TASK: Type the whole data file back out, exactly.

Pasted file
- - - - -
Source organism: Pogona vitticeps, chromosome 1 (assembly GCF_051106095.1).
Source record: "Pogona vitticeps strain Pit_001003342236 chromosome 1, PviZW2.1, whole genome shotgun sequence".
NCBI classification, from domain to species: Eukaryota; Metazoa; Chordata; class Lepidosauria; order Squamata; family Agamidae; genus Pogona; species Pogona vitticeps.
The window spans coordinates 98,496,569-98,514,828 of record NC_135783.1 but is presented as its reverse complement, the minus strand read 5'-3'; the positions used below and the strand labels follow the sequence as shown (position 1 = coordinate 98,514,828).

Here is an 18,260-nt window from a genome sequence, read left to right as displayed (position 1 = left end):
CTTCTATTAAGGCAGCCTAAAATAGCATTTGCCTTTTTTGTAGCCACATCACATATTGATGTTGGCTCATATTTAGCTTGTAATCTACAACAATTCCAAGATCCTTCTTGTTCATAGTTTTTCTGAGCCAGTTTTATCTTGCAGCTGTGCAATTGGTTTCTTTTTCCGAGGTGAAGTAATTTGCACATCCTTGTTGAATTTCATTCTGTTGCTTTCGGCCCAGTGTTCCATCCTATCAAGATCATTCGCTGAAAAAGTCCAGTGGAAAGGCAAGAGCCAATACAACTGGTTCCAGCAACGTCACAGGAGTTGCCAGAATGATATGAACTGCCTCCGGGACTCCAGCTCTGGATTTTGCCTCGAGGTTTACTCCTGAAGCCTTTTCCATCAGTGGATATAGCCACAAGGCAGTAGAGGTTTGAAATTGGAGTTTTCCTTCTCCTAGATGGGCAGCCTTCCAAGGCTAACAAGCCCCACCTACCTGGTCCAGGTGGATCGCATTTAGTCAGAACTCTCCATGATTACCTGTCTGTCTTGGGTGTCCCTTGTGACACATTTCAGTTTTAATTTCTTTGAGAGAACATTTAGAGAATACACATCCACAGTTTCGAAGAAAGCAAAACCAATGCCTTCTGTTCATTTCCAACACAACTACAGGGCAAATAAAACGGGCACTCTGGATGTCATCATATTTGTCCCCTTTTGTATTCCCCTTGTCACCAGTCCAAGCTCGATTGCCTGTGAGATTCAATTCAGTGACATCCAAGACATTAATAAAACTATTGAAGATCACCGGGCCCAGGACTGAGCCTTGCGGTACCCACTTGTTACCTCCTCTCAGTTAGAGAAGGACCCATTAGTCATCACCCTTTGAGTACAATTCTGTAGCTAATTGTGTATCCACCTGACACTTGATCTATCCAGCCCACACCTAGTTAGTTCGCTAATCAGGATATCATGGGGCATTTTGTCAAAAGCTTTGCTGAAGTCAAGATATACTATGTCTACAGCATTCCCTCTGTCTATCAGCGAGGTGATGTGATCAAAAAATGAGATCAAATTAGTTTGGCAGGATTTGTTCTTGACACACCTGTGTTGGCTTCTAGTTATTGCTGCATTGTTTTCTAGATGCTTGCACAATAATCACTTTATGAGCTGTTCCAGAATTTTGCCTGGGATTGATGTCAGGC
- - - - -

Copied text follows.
Source organism: Pogona vitticeps, chromosome 1 (assembly GCF_051106095.1).
Source record: "Pogona vitticeps strain Pit_001003342236 chromosome 1, PviZW2.1, whole genome shotgun sequence".
NCBI classification, from domain to species: Eukaryota; Metazoa; Chordata; class Lepidosauria; order Squamata; family Agamidae; genus Pogona; species Pogona vitticeps.
The window spans coordinates 98,496,569-98,514,828 of record NC_135783.1 but is presented as its reverse complement, the minus strand read 5'-3'; the positions used below and the strand labels follow the sequence as shown (position 1 = coordinate 98,514,828).

Here is an 18,260-nt window from a genome sequence, read left to right as displayed (position 1 = left end):
CTTCTATTAAGGCAGCCTAAAATAGCATTTGCCTTTTTTGTAGCCACATCACATATTGATGTTGGCTCATATTTAGCTTGTAATCTACAACAATTCCAAGATCCTTCTTGTTCATAGTTTTTCTGAGCCAGTTTTATCTTGCAGCTGTGCAATTGGTTTCTTTTTCCGAGGTGAAGTAATTTGCACATCCTTGTTGAATTTCATTCTGTTGCTTTCGGCCCAGTGTTCCATCCTATCAAGATCATTCGCTGAAAAAGTCCAGTGGAAAGGCAAGAGCCAATACAACTGGTTCCAGCAACGTCACAGGAGTTGCCAGAATGATATGAACTGCCTCCGGGACTCCAGCTCTGGATTTTGCCTCGAGGTTTACTCCTGAAGCCTTTTCCATCAGTGGATATAGCCACAAGGCAGTAGAGGTTTGAAATTGGAGTTTTCCTTCTCCTAGATGGGCAGCCTTCCAAGGCTAACAAGCCCCACCTACCTGGTCCAGGTGGATCGCATTTAGTCAGAACTCTCCATGATTACCTGTCTGTCTTGGGTGTCCCTTGTGACACATTTCAGTTTTAATTTCTTTGAGAGAACATTTAGAGAATACACATCCACAGTTTCGAAGAAAGCAAAACCAATGCCTTCTGTTCATTTCCAACACAACTACAGGGCAAATAAAACGGGCACTCTGGATGTCATCATATTTGTCCCCTTTTGTATTCCCCTTGTCACCAGTCCAAGCTCGATTGCCTGTGAGATTCAATTCAGTGACATCCAAGACATTAATAAAACTATTGAAGATCACCGGGCCCAGGACTGAGCCTTGCGGTACCCACTTGTTACCTCCTCTCAGTTAGAGAAGGACCCATTAGTCATCACCCTTTGAGTACAATTCTGTAGCTAATTGTGTATCCACCTGACACTTGATCTATCCAGCCCACACCTAGTTAGTTCGCTAATCAGGATATCATGGGGCATTTTGTCAAAAGCTTTGCTGAAGTCAAGATATACTATGTCTACAGCATTCCCTCTGTCTATCAGCGAGGTGATGTGATCAAAAAATGAGATCAAATTAGTTTGGCAGGATTTGTTCTTGACACACCTGTGTTGGCTTCTAGTTATTGCTGCATTGTTTTCTAGATGCTTGCACAATAATCACTTTATGAGCTGTTCCAGAATTTTGCCTGGGATTGATGTCAGGC